Five Thoughts on the Adidas / Manchester United Deal – Ben Wells

July 15, 2014

Yesterday adidas and Manchester United announced the biggest kit deal in club football history. Here are five thoughts on the deal:

1. It’s proof that brand association can be more powerful than sporting success. That United still sell more shirts than any other club despite missing out on Champions League football and without a genuine global star in their ranks tells me that whilst heavy investment in a squad for the here-and-now can bring short-term commercial success, if you want to sustain it, you need to invest in your brand.

2. It’s bad news for everyone else. If adidas are returning to their position of a decade ago where they were focussing on a handful of mega-clubs then there will be no room for the multitude of smaller deals they have entered into more recently. There is only so much factory capacity in the world and expect those smaller deals not to be renewed. Ditto Puma/Arsenal. The smaller clubs are going to need to come up with something far more compelling than boards, boxes and 10,000 shirt sales to make the numbers add up. Long-term, the polarisation of the market is not a good thing.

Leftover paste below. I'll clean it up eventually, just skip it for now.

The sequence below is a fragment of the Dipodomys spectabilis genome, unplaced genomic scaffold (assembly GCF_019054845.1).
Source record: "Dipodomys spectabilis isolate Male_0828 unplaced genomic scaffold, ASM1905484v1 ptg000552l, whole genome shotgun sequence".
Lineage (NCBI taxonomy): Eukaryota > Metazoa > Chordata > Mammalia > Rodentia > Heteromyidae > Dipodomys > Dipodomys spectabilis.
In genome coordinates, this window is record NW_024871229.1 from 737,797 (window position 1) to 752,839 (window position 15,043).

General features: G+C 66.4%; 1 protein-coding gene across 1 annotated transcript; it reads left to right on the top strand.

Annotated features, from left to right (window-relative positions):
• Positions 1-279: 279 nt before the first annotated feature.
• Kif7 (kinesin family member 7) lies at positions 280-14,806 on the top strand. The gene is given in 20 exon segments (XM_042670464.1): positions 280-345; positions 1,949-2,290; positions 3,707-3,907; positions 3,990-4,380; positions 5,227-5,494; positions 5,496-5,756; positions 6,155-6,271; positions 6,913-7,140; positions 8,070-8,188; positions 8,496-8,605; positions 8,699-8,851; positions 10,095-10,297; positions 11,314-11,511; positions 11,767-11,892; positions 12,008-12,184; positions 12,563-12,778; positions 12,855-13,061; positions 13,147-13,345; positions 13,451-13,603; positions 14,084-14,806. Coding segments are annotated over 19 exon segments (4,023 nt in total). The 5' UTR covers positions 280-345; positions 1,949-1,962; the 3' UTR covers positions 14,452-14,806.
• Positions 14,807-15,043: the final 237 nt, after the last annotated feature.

3. It will be interesting to see the reaction from Stamford Bridge. Chelsea’s current deal is worth way more than it was in 2006 when adidas replaced Umbro but there is no comparing United’s footprint with Chelsea’s in Asia or the US (see thought 1) and whilst each Club attracts different audience segments (especially in Asia) the onus will be on Chelsea to differentiate rather than compete in those markets.

4. The new entrants into the apparel market are still fighting for scraps. The UK market has seen massive fragmentation in recent years but the new entrants are really going to have to invest heavily to gain the scale they need to make things work for them longer-term. The big boys are still out of reach. Is Southampton’s decision to do their own thing the start of a longer-term trend?

5. Where now for Nike in the UK? They still have Manchester City and England, but it’s interesting to see them letting Arsenal and Manchester United go in such quick time. Complete change of strategy ahead?

Ben has seventeen years’ experience on the marketing side side of sport. Having spent six years at Chelsea FC, where he was Head of Marketing and a year as Commercial Director at Reading FC, Ben has set up his own consultancy, specialising in improving business model elasticity through genuine long-term customer engagement programmes. Prior to his time at Chelsea, Ben spent nearly four years at Redmandarin, the strategic sponsorship consultancy. Follow Ben on Twitter @ben_wells1 This blog appears regularly at

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